Keep toilets lids down, folks, when traveling in northern Thailand.  If a desperate frog jumps leaps at your butt, you’ll certainly test your ticker.

We completed the 800km tandem ride, staying at colorful places along the way. 

We didn’t ride every day.  Sometimes, we rented scooters and explored back roads, waterfalls, hot springs and local haunts.

andrew-pele-waterfall

How much did it cost?

Including our flights from Singapore, the three weeks cost $1,930 USD.  This included 18 massages (nine each); accommodations; a two day, one night guided trek; three daily scooter rentals; all food; a trip to the Chiang Mai Tiger Kingdom, where we cuddled live tigers; and taxi fares to and from the Singapore airport.

Fortunately, my wife enjoyed this trip as much (if not more) than I did.

If cycling isn’t your thing, I highly recommend renting a motorbike in Chiang Mai and powering through these amazing mountains in 7-10 days.

Take your time and enjoy it.  There’s plenty to see.

 

 

 





Andrew Hallam

I’m a financial columnist for Canada’s national paper, The Globe and Mail, as well as for AssetBuilder, a financial service firm based in Texas. I’m also the author of Millionaire Teacher: The Nine Rules of Wealth You Should Have Learned in School (Wiley 2011) and The Global Expatriate’s Guide To Investing: From Millionaire Teacher to Millionaire Expat (Wiley 2015). My mission is to educate, motivate and inspire people on basic retirement planning and best practices for investing, using evidence-based strategies. I'm happy to comment on your questions. However, please read the Terms of Use.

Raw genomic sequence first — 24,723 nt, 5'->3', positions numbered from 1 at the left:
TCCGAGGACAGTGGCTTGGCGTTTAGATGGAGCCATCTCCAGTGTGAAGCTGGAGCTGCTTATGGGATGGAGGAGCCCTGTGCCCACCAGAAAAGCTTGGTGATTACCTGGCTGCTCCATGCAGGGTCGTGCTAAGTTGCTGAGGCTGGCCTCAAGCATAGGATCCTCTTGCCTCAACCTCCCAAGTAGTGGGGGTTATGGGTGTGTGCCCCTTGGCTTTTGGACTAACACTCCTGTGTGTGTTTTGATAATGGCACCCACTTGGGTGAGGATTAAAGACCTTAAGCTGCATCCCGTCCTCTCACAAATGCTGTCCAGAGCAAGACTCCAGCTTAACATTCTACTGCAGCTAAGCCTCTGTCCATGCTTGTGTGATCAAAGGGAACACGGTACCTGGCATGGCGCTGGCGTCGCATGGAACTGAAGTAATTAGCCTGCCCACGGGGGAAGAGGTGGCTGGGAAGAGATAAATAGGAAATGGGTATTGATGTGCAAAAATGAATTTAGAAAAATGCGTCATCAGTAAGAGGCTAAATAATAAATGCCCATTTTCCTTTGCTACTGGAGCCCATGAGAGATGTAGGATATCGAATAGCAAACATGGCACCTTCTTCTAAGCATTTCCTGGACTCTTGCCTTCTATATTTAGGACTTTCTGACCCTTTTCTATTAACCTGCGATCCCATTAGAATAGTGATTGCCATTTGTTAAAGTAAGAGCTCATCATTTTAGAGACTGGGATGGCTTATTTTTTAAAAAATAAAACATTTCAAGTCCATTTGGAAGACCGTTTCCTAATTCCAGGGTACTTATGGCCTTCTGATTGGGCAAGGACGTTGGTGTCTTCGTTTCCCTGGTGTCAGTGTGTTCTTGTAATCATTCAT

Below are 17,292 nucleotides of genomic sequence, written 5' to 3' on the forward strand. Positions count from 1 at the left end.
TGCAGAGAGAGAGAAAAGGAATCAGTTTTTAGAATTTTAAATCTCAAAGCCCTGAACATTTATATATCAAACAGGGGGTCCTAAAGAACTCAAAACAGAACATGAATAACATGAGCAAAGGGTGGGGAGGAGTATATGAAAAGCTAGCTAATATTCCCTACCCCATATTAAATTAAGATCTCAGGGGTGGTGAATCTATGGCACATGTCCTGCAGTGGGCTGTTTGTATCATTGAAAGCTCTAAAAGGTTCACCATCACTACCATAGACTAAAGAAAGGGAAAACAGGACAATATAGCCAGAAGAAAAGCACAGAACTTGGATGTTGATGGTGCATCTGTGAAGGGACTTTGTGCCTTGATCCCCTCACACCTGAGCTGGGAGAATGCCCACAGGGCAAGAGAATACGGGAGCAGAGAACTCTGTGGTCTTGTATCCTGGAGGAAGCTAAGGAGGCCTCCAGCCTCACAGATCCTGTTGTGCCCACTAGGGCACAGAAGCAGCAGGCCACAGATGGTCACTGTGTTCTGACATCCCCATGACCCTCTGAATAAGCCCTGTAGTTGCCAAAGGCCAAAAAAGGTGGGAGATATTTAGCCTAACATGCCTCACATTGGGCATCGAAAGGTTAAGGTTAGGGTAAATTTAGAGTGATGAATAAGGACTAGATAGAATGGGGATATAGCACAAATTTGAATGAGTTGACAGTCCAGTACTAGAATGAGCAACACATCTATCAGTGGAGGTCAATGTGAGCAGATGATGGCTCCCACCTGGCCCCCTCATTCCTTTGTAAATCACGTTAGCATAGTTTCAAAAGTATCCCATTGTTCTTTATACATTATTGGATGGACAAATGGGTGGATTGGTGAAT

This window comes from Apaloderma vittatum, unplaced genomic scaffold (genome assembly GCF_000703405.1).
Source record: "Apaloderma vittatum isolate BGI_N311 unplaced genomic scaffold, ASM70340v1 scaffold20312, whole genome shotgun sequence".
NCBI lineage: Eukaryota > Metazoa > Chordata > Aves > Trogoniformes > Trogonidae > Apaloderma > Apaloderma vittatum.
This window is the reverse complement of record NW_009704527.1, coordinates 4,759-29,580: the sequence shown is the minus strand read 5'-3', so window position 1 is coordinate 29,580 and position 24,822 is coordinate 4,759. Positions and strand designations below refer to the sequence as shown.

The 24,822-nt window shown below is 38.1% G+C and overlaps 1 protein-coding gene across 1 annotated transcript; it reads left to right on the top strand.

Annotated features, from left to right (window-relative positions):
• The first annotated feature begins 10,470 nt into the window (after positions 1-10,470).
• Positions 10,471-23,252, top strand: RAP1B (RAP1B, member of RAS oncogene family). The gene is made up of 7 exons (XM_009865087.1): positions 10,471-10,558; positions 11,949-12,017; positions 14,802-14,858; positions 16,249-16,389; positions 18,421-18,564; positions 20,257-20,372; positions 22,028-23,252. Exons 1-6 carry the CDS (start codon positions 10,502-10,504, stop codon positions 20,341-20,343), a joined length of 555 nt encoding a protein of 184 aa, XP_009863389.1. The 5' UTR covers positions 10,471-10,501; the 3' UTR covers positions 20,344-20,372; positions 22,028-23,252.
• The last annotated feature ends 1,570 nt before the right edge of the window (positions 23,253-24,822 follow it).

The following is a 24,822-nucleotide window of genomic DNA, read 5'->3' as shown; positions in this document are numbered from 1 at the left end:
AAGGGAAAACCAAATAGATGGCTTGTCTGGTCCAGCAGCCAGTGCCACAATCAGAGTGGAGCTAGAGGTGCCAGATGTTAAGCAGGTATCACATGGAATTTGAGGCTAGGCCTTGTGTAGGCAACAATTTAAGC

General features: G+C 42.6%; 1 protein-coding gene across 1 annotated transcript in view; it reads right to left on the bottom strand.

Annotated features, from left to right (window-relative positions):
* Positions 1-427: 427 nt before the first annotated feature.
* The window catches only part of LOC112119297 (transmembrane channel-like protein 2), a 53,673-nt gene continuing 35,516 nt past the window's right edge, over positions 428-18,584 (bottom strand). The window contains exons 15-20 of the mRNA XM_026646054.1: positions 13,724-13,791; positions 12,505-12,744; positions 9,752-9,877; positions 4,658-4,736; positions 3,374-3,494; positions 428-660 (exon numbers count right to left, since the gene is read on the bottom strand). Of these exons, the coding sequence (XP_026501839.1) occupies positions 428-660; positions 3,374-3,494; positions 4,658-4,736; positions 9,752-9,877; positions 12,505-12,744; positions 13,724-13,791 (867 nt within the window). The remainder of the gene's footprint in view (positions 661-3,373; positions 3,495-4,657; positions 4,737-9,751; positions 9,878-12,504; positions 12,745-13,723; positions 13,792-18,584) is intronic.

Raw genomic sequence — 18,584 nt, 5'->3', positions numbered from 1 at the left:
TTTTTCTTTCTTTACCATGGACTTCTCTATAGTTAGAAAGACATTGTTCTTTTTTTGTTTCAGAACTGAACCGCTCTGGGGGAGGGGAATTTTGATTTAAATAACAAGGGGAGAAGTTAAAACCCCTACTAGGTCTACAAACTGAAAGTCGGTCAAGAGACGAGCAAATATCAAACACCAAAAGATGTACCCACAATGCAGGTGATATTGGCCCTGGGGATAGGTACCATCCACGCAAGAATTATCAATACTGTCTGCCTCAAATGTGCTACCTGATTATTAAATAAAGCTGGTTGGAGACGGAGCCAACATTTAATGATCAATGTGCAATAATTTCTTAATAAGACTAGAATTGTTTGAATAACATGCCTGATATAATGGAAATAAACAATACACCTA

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22 Responses

  1. Jeff says:

    What an amazing adventure! You're investment strategy and you're holiday choices are very different than that of most people. However I know in the end both will be much more satisfying.

    Thanks for sharing Andrew

    Jeff

    • Thanks Jeff,

      I wasn't sure whether people (who may normally come to the blog for money articles) would enjoy reading about a holiday. I prefer writing about the fun aspects of life (of course!) and can just hope that others don't mind the break from the usual fare. Thanks again for the encouragement Jeff!